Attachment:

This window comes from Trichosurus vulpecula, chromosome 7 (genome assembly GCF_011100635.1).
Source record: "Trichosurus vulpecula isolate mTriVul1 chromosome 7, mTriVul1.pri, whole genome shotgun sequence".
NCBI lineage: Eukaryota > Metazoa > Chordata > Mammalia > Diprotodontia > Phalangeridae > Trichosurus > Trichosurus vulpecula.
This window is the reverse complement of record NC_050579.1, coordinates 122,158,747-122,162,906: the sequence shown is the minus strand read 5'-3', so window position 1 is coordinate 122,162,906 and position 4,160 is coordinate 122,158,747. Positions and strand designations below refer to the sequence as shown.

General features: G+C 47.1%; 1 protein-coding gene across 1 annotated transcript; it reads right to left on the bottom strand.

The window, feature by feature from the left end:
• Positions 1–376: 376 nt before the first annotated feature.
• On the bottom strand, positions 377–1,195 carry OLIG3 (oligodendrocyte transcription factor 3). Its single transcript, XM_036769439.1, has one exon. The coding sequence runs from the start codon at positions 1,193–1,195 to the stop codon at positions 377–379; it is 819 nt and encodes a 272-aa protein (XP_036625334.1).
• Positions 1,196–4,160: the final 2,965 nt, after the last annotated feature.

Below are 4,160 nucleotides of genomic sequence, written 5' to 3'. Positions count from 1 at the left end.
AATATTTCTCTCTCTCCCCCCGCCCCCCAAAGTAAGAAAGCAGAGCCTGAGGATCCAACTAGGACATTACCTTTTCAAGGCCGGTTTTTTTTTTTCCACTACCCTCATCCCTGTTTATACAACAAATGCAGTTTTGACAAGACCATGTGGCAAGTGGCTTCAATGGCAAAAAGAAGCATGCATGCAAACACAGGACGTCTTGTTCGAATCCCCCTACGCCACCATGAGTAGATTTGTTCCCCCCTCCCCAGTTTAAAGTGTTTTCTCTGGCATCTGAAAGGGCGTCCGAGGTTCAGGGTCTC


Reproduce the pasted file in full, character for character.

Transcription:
This window comes from Trichosurus vulpecula, chromosome 7 (genome assembly GCF_011100635.1).
Source record: "Trichosurus vulpecula isolate mTriVul1 chromosome 7, mTriVul1.pri, whole genome shotgun sequence".
NCBI lineage: Eukaryota > Metazoa > Chordata > Mammalia > Diprotodontia > Phalangeridae > Trichosurus > Trichosurus vulpecula.
This window is the reverse complement of record NC_050579.1, coordinates 122,158,747-122,162,906: the sequence shown is the minus strand read 5'-3', so window position 1 is coordinate 122,162,906 and position 4,160 is coordinate 122,158,747. Positions and strand designations below refer to the sequence as shown.

General features: G+C 47.1%; 1 protein-coding gene across 1 annotated transcript; it reads right to left on the bottom strand.

The window, feature by feature from the left end:
• Positions 1–376: 376 nt before the first annotated feature.
• On the bottom strand, positions 377–1,195 carry OLIG3 (oligodendrocyte transcription factor 3). Its single transcript, XM_036769439.1, has one exon. The coding sequence runs from the start codon at positions 1,193–1,195 to the stop codon at positions 377–379; it is 819 nt and encodes a 272-aa protein (XP_036625334.1).
• Positions 1,196–4,160: the final 2,965 nt, after the last annotated feature.

Below are 4,160 nucleotides of genomic sequence, written 5' to 3'. Positions count from 1 at the left end.
AATATTTCTCTCTCTCCCCCCGCCCCCCAAAGTAAGAAAGCAGAGCCTGAGGATCCAACTAGGACATTACCTTTTCAAGGCCGGTTTTTTTTTTTCCACTACCCTCATCCCTGTTTATACAACAAATGCAGTTTTGACAAGACCATGTGGCAAGTGGCTTCAATGGCAAAAAGAAGCATGCATGCAAACACAGGACGTCTTGTTCGAATCCCCCTACGCCACCATGAGTAGATTTGTTCCCCCCTCCCCAGTTTAAAGTGTTTTCTCTGGCATCTGAAAGGGCGTCCGAGGTTCAGGGTCTC